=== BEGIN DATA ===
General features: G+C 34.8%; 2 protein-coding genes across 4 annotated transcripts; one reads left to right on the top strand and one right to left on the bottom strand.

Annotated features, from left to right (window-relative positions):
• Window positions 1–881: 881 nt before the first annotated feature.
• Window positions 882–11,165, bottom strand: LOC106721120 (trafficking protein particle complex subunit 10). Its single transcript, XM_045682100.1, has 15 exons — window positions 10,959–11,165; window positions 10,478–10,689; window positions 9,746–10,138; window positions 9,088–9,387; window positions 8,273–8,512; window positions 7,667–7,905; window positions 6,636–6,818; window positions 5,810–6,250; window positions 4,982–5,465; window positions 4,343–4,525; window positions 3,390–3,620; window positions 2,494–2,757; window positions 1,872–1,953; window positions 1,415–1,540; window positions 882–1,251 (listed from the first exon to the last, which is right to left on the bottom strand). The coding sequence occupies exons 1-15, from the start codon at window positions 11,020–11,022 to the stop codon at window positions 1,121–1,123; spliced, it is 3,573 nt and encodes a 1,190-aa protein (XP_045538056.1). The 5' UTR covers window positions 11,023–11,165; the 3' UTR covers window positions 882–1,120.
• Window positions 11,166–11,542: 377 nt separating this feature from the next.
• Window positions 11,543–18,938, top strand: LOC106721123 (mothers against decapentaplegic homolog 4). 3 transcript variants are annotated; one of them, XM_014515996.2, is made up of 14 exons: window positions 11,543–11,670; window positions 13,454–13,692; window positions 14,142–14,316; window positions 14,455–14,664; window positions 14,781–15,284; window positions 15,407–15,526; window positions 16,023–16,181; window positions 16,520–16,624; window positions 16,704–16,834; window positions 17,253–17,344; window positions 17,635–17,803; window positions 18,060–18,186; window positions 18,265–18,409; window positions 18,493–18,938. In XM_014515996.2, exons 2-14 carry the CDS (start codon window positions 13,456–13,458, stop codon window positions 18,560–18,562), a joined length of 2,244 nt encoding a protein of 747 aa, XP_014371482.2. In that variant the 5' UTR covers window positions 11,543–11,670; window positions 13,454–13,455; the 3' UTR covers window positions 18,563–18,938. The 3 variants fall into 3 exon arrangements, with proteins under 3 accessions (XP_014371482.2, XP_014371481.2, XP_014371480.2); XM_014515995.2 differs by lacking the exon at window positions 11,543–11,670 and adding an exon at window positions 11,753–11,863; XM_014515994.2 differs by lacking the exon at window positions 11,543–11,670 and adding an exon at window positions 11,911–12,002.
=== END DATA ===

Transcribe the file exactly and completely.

General features: G+C 34.8%; 2 protein-coding genes across 4 annotated transcripts; one reads left to right on the top strand and one right to left on the bottom strand.

Annotated features, from left to right (window-relative positions):
• Window positions 1–881: 881 nt before the first annotated feature.
• Window positions 882–11,165, bottom strand: LOC106721120 (trafficking protein particle complex subunit 10). Its single transcript, XM_045682100.1, has 15 exons — window positions 10,959–11,165; window positions 10,478–10,689; window positions 9,746–10,138; window positions 9,088–9,387; window positions 8,273–8,512; window positions 7,667–7,905; window positions 6,636–6,818; window positions 5,810–6,250; window positions 4,982–5,465; window positions 4,343–4,525; window positions 3,390–3,620; window positions 2,494–2,757; window positions 1,872–1,953; window positions 1,415–1,540; window positions 882–1,251 (listed from the first exon to the last, which is right to left on the bottom strand). The coding sequence occupies exons 1-15, from the start codon at window positions 11,020–11,022 to the stop codon at window positions 1,121–1,123; spliced, it is 3,573 nt and encodes a 1,190-aa protein (XP_045538056.1). The 5' UTR covers window positions 11,023–11,165; the 3' UTR covers window positions 882–1,120.
• Window positions 11,166–11,542: 377 nt separating this feature from the next.
• Window positions 11,543–18,938, top strand: LOC106721123 (mothers against decapentaplegic homolog 4). 3 transcript variants are annotated; one of them, XM_014515996.2, is made up of 14 exons: window positions 11,543–11,670; window positions 13,454–13,692; window positions 14,142–14,316; window positions 14,455–14,664; window positions 14,781–15,284; window positions 15,407–15,526; window positions 16,023–16,181; window positions 16,520–16,624; window positions 16,704–16,834; window positions 17,253–17,344; window positions 17,635–17,803; window positions 18,060–18,186; window positions 18,265–18,409; window positions 18,493–18,938. In XM_014515996.2, exons 2-14 carry the CDS (start codon window positions 13,456–13,458, stop codon window positions 18,560–18,562), a joined length of 2,244 nt encoding a protein of 747 aa, XP_014371482.2. In that variant the 5' UTR covers window positions 11,543–11,670; window positions 13,454–13,455; the 3' UTR covers window positions 18,563–18,938. The 3 variants fall into 3 exon arrangements, with proteins under 3 accessions (XP_014371482.2, XP_014371481.2, XP_014371480.2); XM_014515995.2 differs by lacking the exon at window positions 11,543–11,670 and adding an exon at window positions 11,753–11,863; XM_014515994.2 differs by lacking the exon at window positions 11,543–11,670 and adding an exon at window positions 11,911–12,002.